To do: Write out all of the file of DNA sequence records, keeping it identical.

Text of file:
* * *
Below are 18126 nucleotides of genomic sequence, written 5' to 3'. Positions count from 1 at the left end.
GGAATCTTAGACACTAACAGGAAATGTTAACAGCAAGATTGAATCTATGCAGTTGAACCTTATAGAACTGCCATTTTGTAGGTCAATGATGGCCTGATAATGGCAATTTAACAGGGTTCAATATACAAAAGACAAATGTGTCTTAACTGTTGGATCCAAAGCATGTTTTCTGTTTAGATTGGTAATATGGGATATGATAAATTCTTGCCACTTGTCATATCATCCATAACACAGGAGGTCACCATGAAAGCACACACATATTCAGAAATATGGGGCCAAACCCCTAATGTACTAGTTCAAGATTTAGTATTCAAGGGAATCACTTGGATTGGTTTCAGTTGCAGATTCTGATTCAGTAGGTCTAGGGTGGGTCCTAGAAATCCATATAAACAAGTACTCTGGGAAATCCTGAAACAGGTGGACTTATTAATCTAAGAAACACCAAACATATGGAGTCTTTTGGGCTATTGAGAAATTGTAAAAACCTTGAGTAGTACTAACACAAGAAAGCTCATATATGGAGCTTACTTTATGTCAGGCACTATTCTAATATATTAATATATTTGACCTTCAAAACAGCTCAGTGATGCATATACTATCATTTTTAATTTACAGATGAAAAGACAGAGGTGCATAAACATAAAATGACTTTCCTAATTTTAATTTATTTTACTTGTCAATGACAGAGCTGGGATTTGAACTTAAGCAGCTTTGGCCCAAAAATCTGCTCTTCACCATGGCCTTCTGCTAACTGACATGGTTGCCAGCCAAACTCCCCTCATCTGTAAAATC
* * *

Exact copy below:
Below are 18126 nucleotides of genomic sequence, written 5' to 3'. Positions count from 1 at the left end.
GGAATCTTAGACACTAACAGGAAATGTTAACAGCAAGATTGAATCTATGCAGTTGAACCTTATAGAACTGCCATTTTGTAGGTCAATGATGGCCTGATAATGGCAATTTAACAGGGTTCAATATACAAAAGACAAATGTGTCTTAACTGTTGGATCCAAAGCATGTTTTCTGTTTAGATTGGTAATATGGGATATGATAAATTCTTGCCACTTGTCATATCATCCATAACACAGGAGGTCACCATGAAAGCACACACATATTCAGAAATATGGGGCCAAACCCCTAATGTACTAGTTCAAGATTTAGTATTCAAGGGAATCACTTGGATTGGTTTCAGTTGCAGATTCTGATTCAGTAGGTCTAGGGTGGGTCCTAGAAATCCATATAAACAAGTACTCTGGGAAATCCTGAAACAGGTGGACTTATTAATCTAAGAAACACCAAACATATGGAGTCTTTTGGGCTATTGAGAAATTGTAAAAACCTTGAGTAGTACTAACACAAGAAAGCTCATATATGGAGCTTACTTTATGTCAGGCACTATTCTAATATATTAATATATTTGACCTTCAAAACAGCTCAGTGATGCATATACTATCATTTTTAATTTACAGATGAAAAGACAGAGGTGCATAAACATAAAATGACTTTCCTAATTTTAATTTATTTTACTTGTCAATGACAGAGCTGGGATTTGAACTTAAGCAGCTTTGGCCCAAAAATCTGCTCTTCACCATGGCCTTCTGCTAACTGACATGGTTGCCAGCCAAACTCCCCTCATCTGTAAAATC